There’s also no mention of whether the victim had lights and reflectors on his bike, as required at that hour. However, the police and press usually go out of their way to mention the lack of lights if a rider wasn’t using them.

And the victim could have been lit up like a Christmas tree and still been unable to avoid a driver apparently unable to control his car and keep it from drifting to the right.

This is the 54th bicycling fatality in Southern California this year, and the 22nd in Los Angeles County. And it’s the 5th bike death in Pomona since the death of Ivan Aguilar in February of last year, suggesting that the city may have a serious safety problem.

Update: The victim has been identified as 57-year old Luis Raymundo Espinoza-Moreno.

My deepest sympathy and prayers for Luis Raymundo Espinoza-Moreno and all his loved ones.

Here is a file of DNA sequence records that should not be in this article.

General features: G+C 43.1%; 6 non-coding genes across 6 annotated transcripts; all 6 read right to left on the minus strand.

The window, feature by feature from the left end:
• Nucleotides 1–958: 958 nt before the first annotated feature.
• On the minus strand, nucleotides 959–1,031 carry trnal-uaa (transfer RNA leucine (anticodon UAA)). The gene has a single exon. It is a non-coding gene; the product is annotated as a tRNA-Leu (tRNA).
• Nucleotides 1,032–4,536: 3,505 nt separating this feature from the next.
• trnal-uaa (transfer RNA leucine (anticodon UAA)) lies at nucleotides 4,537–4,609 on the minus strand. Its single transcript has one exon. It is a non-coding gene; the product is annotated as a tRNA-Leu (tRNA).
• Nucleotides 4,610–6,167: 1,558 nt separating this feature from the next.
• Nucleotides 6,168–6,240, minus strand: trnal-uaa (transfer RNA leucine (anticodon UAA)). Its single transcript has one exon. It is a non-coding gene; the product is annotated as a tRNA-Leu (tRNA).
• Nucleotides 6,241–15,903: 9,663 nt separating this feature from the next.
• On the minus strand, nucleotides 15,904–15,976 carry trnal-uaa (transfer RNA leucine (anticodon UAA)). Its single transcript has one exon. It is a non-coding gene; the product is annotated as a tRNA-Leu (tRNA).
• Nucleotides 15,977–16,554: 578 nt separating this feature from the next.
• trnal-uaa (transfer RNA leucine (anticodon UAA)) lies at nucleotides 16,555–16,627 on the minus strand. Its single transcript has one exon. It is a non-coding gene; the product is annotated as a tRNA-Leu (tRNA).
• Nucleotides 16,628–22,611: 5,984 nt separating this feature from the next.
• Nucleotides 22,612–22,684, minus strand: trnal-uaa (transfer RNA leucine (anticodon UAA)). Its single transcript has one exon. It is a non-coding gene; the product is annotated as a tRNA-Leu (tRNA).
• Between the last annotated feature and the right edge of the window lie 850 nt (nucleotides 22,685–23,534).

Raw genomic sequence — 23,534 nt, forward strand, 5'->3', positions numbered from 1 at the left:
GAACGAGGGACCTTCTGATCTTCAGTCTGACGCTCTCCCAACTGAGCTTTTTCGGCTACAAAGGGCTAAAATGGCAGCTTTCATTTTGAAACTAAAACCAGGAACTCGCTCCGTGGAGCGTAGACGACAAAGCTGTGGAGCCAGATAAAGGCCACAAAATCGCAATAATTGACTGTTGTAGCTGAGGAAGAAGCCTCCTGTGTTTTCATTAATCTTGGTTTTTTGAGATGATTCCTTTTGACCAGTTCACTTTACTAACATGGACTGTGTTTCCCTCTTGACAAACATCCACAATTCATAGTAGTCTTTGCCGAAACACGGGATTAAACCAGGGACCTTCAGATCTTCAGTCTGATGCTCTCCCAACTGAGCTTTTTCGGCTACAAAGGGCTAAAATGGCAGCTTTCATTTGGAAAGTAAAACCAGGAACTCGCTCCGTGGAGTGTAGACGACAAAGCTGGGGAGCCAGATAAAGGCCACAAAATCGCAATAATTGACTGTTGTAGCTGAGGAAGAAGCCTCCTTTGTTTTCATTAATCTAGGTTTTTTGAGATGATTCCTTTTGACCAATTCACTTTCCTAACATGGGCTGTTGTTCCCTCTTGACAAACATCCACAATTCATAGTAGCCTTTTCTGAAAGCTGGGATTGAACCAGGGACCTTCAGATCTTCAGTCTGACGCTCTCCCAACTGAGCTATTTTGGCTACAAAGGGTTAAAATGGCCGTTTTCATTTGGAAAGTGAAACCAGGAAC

Update: Pomona cyclist killed in collision with Foothill Transit bus

Word is just coming in that a bike rider was killed in Pomona this morning.

According to an announcement from the Pomona Police Department, the victim, identified only as an adult in his 40s, was hit by a Foothill Transit bus on White Ave between Orange Grove and Holt Avenues. The bus line serves cities in the San Gabriel and Pomona Valleys.

No other information is available at this time.

This is the eighth confirmed bicycling fatality in Southern California this year, and the fourth in Los Angeles County. It’s also the fourth bike-related fatality in Pomona in the last 12 months.

My deepest sympathy and prayers for the victim and his loved ones.